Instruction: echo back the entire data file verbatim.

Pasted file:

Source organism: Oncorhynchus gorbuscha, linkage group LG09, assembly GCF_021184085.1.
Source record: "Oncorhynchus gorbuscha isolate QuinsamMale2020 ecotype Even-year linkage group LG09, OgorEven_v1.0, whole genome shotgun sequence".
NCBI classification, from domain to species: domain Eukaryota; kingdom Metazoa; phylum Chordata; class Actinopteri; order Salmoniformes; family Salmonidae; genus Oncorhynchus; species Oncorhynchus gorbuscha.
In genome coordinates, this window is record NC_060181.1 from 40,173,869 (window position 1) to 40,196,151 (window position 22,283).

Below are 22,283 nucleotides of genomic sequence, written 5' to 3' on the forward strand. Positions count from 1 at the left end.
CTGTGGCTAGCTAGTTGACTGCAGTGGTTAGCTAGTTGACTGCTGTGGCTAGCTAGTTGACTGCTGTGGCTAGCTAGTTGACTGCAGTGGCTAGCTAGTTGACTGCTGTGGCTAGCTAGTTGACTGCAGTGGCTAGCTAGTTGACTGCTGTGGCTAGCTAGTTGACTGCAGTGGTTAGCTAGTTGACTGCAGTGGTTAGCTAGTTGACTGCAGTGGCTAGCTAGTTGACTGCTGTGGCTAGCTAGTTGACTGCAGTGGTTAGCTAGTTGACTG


Source organism: Oncorhynchus gorbuscha, linkage group LG09, assembly GCF_021184085.1.
Source record: "Oncorhynchus gorbuscha isolate QuinsamMale2020 ecotype Even-year linkage group LG09, OgorEven_v1.0, whole genome shotgun sequence".
NCBI classification, from domain to species: domain Eukaryota; kingdom Metazoa; phylum Chordata; class Actinopteri; order Salmoniformes; family Salmonidae; genus Oncorhynchus; species Oncorhynchus gorbuscha.
In genome coordinates, this window is record NC_060181.1 from 40,173,869 (window position 1) to 40,196,151 (window position 22,283).

Below are 22,283 nucleotides of genomic sequence, written 5' to 3' on the forward strand. Positions count from 1 at the left end.
CTGTGGCTAGCTAGTTGACTGCAGTGGTTAGCTAGTTGACTGCTGTGGCTAGCTAGTTGACTGCTGTGGCTAGCTAGTTGACTGCAGTGGCTAGCTAGTTGACTGCTGTGGCTAGCTAGTTGACTGCAGTGGCTAGCTAGTTGACTGCTGTGGCTAGCTAGTTGACTGCAGTGGTTAGCTAGTTGACTGCAGTGGTTAGCTAGTTGACTGCAGTGGCTAGCTAGTTGACTGCTGTGGCTAGCTAGTTGACTGCAGTGGTTAGCTAGTTGACTG